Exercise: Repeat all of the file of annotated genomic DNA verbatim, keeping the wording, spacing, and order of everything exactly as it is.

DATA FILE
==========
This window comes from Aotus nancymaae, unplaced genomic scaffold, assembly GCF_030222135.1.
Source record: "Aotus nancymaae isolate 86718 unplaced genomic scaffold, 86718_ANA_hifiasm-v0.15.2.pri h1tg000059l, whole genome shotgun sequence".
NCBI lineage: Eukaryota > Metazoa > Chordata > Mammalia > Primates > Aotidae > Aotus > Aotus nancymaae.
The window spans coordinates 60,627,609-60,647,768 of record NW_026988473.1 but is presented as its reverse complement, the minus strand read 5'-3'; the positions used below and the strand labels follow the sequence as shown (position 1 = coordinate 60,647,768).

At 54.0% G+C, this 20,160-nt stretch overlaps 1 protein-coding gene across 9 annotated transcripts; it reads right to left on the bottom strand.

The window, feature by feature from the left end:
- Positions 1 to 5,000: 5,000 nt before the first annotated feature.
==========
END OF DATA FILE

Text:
This window comes from Aotus nancymaae, unplaced genomic scaffold, assembly GCF_030222135.1.
Source record: "Aotus nancymaae isolate 86718 unplaced genomic scaffold, 86718_ANA_hifiasm-v0.15.2.pri h1tg000059l, whole genome shotgun sequence".
NCBI lineage: Eukaryota > Metazoa > Chordata > Mammalia > Primates > Aotidae > Aotus > Aotus nancymaae.
The window spans coordinates 60,627,609-60,647,768 of record NW_026988473.1 but is presented as its reverse complement, the minus strand read 5'-3'; the positions used below and the strand labels follow the sequence as shown (position 1 = coordinate 60,647,768).

At 54.0% G+C, this 20,160-nt stretch overlaps 1 protein-coding gene across 9 annotated transcripts; it reads right to left on the bottom strand.

The window, feature by feature from the left end:
- Positions 1 to 5,000: 5,000 nt before the first annotated feature.